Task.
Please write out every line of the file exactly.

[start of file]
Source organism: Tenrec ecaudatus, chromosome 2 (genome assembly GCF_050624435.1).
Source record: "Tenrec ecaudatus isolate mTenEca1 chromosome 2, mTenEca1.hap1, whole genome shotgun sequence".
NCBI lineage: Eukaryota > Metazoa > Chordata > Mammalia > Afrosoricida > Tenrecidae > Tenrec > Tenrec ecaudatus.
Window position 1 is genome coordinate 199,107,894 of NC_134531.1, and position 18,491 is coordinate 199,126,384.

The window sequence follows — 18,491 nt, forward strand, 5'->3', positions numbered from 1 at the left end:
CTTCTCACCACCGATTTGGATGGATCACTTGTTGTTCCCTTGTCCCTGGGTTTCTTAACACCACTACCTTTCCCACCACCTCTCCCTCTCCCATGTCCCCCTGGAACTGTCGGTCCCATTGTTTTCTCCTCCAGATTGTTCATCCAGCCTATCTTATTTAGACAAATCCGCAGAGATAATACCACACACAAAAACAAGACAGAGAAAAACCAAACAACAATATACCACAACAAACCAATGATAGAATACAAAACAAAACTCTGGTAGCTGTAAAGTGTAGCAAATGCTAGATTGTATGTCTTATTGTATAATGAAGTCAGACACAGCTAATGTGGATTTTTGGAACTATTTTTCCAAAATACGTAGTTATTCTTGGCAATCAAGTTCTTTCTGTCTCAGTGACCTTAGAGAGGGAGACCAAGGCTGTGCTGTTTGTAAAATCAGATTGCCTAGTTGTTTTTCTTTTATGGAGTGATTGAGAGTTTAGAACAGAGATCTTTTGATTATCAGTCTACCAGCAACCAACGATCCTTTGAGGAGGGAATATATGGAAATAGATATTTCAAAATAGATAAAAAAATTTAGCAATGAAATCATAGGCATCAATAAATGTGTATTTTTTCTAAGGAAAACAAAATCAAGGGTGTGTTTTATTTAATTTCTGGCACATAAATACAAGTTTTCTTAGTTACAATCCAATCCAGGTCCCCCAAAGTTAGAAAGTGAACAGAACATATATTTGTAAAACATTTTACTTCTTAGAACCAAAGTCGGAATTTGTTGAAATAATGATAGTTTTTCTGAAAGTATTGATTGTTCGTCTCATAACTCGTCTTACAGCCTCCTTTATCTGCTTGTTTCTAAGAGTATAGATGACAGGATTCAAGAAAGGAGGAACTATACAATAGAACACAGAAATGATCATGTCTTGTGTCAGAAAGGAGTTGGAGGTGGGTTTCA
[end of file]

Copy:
Source organism: Tenrec ecaudatus, chromosome 2 (genome assembly GCF_050624435.1).
Source record: "Tenrec ecaudatus isolate mTenEca1 chromosome 2, mTenEca1.hap1, whole genome shotgun sequence".
NCBI lineage: Eukaryota > Metazoa > Chordata > Mammalia > Afrosoricida > Tenrecidae > Tenrec > Tenrec ecaudatus.
Window position 1 is genome coordinate 199,107,894 of NC_134531.1, and position 18,491 is coordinate 199,126,384.

The window sequence follows — 18,491 nt, forward strand, 5'->3', positions numbered from 1 at the left end:
CTTCTCACCACCGATTTGGATGGATCACTTGTTGTTCCCTTGTCCCTGGGTTTCTTAACACCACTACCTTTCCCACCACCTCTCCCTCTCCCATGTCCCCCTGGAACTGTCGGTCCCATTGTTTTCTCCTCCAGATTGTTCATCCAGCCTATCTTATTTAGACAAATCCGCAGAGATAATACCACACACAAAAACAAGACAGAGAAAAACCAAACAACAATATACCACAACAAACCAATGATAGAATACAAAACAAAACTCTGGTAGCTGTAAAGTGTAGCAAATGCTAGATTGTATGTCTTATTGTATAATGAAGTCAGACACAGCTAATGTGGATTTTTGGAACTATTTTTCCAAAATACGTAGTTATTCTTGGCAATCAAGTTCTTTCTGTCTCAGTGACCTTAGAGAGGGAGACCAAGGCTGTGCTGTTTGTAAAATCAGATTGCCTAGTTGTTTTTCTTTTATGGAGTGATTGAGAGTTTAGAACAGAGATCTTTTGATTATCAGTCTACCAGCAACCAACGATCCTTTGAGGAGGGAATATATGGAAATAGATATTTCAAAATAGATAAAAAAATTTAGCAATGAAATCATAGGCATCAATAAATGTGTATTTTTTCTAAGGAAAACAAAATCAAGGGTGTGTTTTATTTAATTTCTGGCACATAAATACAAGTTTTCTTAGTTACAATCCAATCCAGGTCCCCCAAAGTTAGAAAGTGAACAGAACATATATTTGTAAAACATTTTACTTCTTAGAACCAAAGTCGGAATTTGTTGAAATAATGATAGTTTTTCTGAAAGTATTGATTGTTCGTCTCATAACTCGTCTTACAGCCTCCTTTATCTGCTTGTTTCTAAGAGTATAGATGACAGGATTCAAGAAAGGAGGAACTATACAATAGAACACAGAAATGATCATGTCTTGTGTCAGAAAGGAGTTGGAGGTGGGTTTCA